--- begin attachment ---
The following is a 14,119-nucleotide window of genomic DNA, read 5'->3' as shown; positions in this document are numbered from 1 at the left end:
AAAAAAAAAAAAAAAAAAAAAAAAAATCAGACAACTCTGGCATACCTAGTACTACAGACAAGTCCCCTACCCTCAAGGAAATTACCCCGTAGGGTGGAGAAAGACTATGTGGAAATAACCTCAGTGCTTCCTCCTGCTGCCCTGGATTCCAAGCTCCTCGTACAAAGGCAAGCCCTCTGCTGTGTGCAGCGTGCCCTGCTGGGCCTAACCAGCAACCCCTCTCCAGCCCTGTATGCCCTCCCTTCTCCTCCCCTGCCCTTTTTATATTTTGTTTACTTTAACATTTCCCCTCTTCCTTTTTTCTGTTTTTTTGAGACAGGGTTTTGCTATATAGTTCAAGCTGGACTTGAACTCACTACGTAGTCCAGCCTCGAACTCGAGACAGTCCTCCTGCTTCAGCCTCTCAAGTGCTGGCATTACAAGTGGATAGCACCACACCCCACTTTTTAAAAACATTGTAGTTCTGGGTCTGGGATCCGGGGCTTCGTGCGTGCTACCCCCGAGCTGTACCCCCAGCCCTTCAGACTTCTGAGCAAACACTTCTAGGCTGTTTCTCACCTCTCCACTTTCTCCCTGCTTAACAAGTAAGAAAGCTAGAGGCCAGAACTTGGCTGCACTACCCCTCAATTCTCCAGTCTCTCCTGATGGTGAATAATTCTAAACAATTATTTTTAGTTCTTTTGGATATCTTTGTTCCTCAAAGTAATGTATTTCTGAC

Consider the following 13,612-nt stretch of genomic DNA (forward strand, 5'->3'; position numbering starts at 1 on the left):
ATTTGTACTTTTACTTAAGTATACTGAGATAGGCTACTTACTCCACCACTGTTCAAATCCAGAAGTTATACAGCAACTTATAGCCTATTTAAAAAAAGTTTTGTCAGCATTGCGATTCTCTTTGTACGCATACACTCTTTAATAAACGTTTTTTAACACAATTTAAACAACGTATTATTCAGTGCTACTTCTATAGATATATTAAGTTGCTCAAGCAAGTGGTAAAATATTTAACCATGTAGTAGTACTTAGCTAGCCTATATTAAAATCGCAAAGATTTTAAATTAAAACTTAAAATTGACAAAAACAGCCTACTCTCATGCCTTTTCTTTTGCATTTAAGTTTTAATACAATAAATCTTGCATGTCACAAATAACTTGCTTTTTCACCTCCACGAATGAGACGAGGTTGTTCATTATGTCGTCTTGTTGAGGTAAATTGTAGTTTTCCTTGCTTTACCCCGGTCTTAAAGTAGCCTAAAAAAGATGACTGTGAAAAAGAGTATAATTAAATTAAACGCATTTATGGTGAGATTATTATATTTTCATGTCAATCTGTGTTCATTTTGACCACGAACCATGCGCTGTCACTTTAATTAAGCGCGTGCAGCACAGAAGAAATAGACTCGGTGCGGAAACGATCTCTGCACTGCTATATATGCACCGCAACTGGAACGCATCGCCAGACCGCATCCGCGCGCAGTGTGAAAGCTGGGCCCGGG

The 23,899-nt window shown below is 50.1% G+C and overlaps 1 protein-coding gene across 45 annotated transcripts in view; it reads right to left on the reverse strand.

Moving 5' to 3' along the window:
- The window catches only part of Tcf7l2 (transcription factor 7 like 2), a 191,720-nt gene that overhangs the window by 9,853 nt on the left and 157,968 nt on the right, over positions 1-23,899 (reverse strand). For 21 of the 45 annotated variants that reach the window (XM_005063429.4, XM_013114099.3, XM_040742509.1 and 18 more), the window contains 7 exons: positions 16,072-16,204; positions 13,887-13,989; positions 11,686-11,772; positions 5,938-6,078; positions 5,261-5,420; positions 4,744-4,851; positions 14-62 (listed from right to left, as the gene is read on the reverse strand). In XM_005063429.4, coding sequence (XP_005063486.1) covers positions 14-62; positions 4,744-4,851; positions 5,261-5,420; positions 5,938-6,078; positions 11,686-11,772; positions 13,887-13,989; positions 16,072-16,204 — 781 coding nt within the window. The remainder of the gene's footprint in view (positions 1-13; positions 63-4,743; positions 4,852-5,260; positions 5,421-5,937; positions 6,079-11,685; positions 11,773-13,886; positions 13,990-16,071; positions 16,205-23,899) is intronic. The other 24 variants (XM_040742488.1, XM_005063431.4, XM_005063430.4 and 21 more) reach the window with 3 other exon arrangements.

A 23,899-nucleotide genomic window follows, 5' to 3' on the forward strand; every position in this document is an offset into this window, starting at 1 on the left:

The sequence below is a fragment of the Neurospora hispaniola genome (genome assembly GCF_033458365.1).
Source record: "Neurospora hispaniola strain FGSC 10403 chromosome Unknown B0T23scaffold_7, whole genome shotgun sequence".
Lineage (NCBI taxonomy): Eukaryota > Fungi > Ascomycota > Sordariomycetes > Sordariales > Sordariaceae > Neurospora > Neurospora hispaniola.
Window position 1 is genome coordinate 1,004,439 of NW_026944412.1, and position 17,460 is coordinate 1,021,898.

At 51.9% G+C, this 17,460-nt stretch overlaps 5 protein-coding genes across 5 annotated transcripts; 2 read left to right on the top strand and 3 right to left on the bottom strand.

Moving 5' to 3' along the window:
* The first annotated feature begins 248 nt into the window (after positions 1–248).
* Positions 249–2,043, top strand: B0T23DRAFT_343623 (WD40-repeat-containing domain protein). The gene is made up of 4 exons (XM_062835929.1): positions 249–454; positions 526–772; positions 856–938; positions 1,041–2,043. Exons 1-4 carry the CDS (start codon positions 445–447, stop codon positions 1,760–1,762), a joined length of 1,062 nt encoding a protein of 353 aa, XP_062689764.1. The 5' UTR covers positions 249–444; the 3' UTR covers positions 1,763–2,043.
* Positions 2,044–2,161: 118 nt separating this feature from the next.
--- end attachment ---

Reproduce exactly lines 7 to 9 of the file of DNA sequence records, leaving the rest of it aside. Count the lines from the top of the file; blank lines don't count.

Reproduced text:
- The window catches only part of Tcf7l2 (transcription factor 7 like 2), a 191,720-nt gene that overhangs the window by 9,853 nt on the left and 157,968 nt on the right, over positions 1-23,899 (reverse strand). For 21 of the 45 annotated variants that reach the window (XM_005063429.4, XM_013114099.3, XM_040742509.1 and 18 more), the window contains 7 exons: positions 16,072-16,204; positions 13,887-13,989; positions 11,686-11,772; positions 5,938-6,078; positions 5,261-5,420; positions 4,744-4,851; positions 14-62 (listed from right to left, as the gene is read on the reverse strand). In XM_005063429.4, coding sequence (XP_005063486.1) covers positions 14-62; positions 4,744-4,851; positions 5,261-5,420; positions 5,938-6,078; positions 11,686-11,772; positions 13,887-13,989; positions 16,072-16,204 — 781 coding nt within the window. The remainder of the gene's footprint in view (positions 1-13; positions 63-4,743; positions 4,852-5,260; positions 5,421-5,937; positions 6,079-11,685; positions 11,773-13,886; positions 13,990-16,071; positions 16,205-23,899) is intronic. The other 24 variants (XM_040742488.1, XM_005063431.4, XM_005063430.4 and 21 more) reach the window with 3 other exon arrangements.

A 23,899-nucleotide genomic window follows, 5' to 3' on the forward strand; every position in this document is an offset into this window, starting at 1 on the left:

The sequence below is a fragment of the Neurospora hispaniola genome (genome assembly GCF_033458365.1).